Published: Sat, January 26, 2019
Money | By Bruce West

Venezuela Is Stuck In A Tug-Of-War Between Two Presidents (HBO)

Venezuela Is Stuck In A Tug-Of-War Between Two Presidents (HBO)

A defiant Maduro called home all Venezuelan diplomats from the USA and closed its embassy in Washington on Thursday, a day after ordering all US diplomats out of the country by the weekend.

Officials warned that "the USA government has limited ability to provide emergency services to US citizens in Venezuela due to extremely limited infrastructure and poor security conditions", calling for State Department employees and their families to return home.

The move follows the Trump administration's rejection of Venezuelan President Nicolas Maduro's order to break relations with the US and for American diplomats to depart by the weekend.

In September 2008, U.S. Ambassador Patrick Duddy left Venezuela amid accusations by then-leader Hugo Chávez of an American plot to remove him. Maduro had declared the National Assembly, led by Guaido's opposition, to be illegitimate.

The U.S. has criticized Maduro throughout his time in office and has shown support for the National Assembly as the "last vestige of democracy".

The diplomat went on saying that Russian Federation has had no contacts and does not plan any with Venezuelan parliament speaker Juan Guaido, whom a few countries have recognized as Venezuela's head of state.

Russia, Bolivia, Iran, Cuba, Nicaragua, El Salvador and Turkey expressed their support for Maduro. "That would create a risky precedent for any other person who would want to proclaim themselves the president of something".

Guaido's declaration takes Venezuela into uncharted territory, with the possibility of the opposition now running a parallel government recognised overseas as legitimate but without control over state functions.

The U.S. ambassador to the Organization of American States, Carlos Trujillo, said he could not offer details on any steps being taken to ensure the safety of U.S. diplomats, including whether dependents would be evacuated.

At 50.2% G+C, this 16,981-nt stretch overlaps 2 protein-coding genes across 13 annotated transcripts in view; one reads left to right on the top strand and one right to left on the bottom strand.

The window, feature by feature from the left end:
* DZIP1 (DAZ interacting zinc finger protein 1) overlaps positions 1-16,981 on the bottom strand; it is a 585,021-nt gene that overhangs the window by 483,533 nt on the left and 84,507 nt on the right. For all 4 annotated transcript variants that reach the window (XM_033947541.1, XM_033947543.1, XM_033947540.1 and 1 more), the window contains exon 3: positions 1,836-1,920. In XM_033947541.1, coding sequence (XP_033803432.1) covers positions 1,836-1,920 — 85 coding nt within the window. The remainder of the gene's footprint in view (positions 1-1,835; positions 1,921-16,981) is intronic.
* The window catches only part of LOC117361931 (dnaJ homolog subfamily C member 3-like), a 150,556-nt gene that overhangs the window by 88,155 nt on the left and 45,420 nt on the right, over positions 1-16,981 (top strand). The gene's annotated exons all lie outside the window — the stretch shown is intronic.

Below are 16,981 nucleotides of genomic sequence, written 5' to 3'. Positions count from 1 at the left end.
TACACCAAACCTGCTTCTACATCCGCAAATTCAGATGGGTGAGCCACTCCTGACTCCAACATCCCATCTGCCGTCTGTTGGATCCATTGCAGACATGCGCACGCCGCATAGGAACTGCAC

Domestically, attention has been on Venezuela's military, a traditional arbiter of political disputes in the country, as a critical indicator of whether the opposition will succeed in establishing a new government. It also advised American citizens in Venezuela - who number nearly 50,000 - to leave while they can.

Colina, the former army lieutenant, said even though many rank-and-file troops are going hungry like countless other Venezuelans, they don't have effective leadership to challenge superiors, meaning it's likely they'll opt for the status quo.

In a video addressing the military earlier this week, Guiado said the constitution requires them to disavow Maduro after his May 2018 re-election, which was widely condemned by the global community because his main opponents were banned from running.

Guaido has said he needs the backing of three critical groups: The people, the worldwide community and the military. In a memo dispatched Thursday night, the State Department said "non-emergency" staff should leave the country because of security concerns.

The crisis in Venezuela marks a rare moment of focus on Latin America for the Pentagon, which has been consumed by insurgent wars in the Middle East and Afghanistan for almost two decades and is now seeking to reorient toward China.

He escalated his campaign Wednesday by declaring that the constitution gives him, as president of the congress, the authority to take over as interim president and form a transitional government until he calls new elections.

Like this: